Theater Reviews



Atlantic Theater Company at Atlantic Stage 2, New York
Through Feb. 10

Ethan Coen and his brother Joel have made some of the smartest and most entertaining films of the past 25 years, from "Blood Simple" to "Barton Fink" and most recently "No Country for Old Men." But Ethan's foray into theater via three one-acts warily titled "Almost an Evening" (a world premiere) is, to put it kindly, not up to standard.

In this 85-minute dalliance with the stage, Coen's third entry is the strongest. Titled "Debate," this play within a play begins with a set-to between a humorously foul-mouthed and apparently Jewish God Who Judges (F. Murray Abraham) and a boringly gracious, apparently Christian, God Who Loves (Mark Linn-Baker). Cut to a disagreement between two members of the "audience" (Mary McCann, Jordan Lage), then to a restaurant where the "actor" playing God Who Judges and his Lady Friend (Elizabeth Marvel) fight so viciously that God can't perform the next night. The debate, in other words, rages on.

To say that "Debate" is the best of three, however, is not saying much. What's appealing about this sketch is the spectacle of God -- gray shoulder-length hair, white gown and all -- bawling out the audience, usually with every four-letter word he can muster. "Like the body-piercing ... Made in my image, right? And you're gonna what, put metal rings through it?"

Abraham dives into the part with such exuberant aggression that you wish Coen had found away to bring this ferocious patriarch back for a second round, though God's Understudy (an hilarious J.R. Horne) is purposely and amusingly inept.

If No. 3 on the roster is more sketch than play, its predecessors are even more lightweight. "Waiting," the curtain raiser, is a variation on the joke about the guy (Joey Slotnick) who has died and thinks he's in the anteroom to heaven, only to discover that he really has gone to hell (the audience is ahead of Coen on this one). "Four Benches" involves a disillusioned British spy (Jonathan Cake).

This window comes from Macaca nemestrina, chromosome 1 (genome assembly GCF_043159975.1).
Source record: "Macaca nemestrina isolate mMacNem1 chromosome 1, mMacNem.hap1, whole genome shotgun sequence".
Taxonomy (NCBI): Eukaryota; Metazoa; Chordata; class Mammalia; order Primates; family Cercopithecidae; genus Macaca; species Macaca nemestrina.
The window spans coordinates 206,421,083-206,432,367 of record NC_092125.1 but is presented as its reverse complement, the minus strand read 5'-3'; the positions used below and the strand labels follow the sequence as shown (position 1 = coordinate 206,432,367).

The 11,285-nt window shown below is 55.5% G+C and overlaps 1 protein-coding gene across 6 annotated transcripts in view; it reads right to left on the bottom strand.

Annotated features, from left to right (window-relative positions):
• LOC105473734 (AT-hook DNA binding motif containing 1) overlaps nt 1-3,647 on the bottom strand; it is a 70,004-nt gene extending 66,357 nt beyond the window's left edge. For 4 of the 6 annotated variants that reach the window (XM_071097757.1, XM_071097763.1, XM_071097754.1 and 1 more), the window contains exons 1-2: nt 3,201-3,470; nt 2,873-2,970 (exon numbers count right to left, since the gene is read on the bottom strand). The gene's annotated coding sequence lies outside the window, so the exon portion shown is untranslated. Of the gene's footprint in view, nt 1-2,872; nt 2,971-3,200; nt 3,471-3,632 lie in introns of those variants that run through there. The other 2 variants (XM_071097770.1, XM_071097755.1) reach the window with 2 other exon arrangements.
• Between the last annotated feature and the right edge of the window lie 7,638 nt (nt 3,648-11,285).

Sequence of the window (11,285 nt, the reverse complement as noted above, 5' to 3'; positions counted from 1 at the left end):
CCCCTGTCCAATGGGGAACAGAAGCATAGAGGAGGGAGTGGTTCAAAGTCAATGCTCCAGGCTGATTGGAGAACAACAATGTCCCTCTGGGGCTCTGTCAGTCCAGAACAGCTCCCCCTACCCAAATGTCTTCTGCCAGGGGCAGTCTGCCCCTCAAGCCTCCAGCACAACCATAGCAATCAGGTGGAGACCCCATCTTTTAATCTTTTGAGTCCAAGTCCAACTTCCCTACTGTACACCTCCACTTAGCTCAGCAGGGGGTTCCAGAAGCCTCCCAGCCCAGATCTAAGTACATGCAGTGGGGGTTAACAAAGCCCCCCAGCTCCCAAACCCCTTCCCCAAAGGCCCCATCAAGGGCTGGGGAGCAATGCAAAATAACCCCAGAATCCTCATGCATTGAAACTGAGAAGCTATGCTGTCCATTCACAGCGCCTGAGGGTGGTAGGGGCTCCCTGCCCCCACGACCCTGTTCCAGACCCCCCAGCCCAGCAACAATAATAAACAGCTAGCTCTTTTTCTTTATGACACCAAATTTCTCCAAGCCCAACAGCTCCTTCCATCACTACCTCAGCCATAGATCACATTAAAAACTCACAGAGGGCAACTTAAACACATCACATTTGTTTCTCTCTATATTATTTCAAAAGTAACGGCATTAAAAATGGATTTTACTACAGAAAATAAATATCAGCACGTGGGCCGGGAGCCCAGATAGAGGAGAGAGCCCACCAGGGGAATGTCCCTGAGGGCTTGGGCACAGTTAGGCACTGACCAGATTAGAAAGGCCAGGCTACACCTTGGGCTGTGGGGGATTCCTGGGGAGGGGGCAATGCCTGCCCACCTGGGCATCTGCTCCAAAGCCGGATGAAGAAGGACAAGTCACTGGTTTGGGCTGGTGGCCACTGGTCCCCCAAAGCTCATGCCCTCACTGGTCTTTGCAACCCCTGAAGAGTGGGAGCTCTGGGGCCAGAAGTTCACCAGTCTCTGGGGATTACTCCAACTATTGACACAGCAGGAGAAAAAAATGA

As a playwright, Coen has a way with dry, funny dialogue -- much as he does in his screenplays -- but he has little sense of where he wants to take his thin plots. The result is that, instead of ending, or even leaving us enjoyably up in the air, his one-acts tend to evaporate.

Director Neil Pepe, artistic director of the Atlantic Theater, stages each play with a good deal more sound, fury and rearranging of furniture than these uncomplicated pieces require. But then, how else to convince us that these slight one-acts are creating "Almost an Evening"?

Atlantic Theater Company at Atlantic Stage 2 in association with Art Meets Commerce
Playwright: Ethan Coen
Director: Neil Pepe
Set designer: Riccardo Hernandez
Costume designer: Ilona Somogyi
Lighting designer: Donald Holder
Sound designer: Eric Shim
F. Murray Abraham, Jonathan Cake, J.R. Horne, Jordan Lage, Mark Linn-Baker, Elizabeth Marvel, Mary McCann, Del Pentecost, Joey Slotnick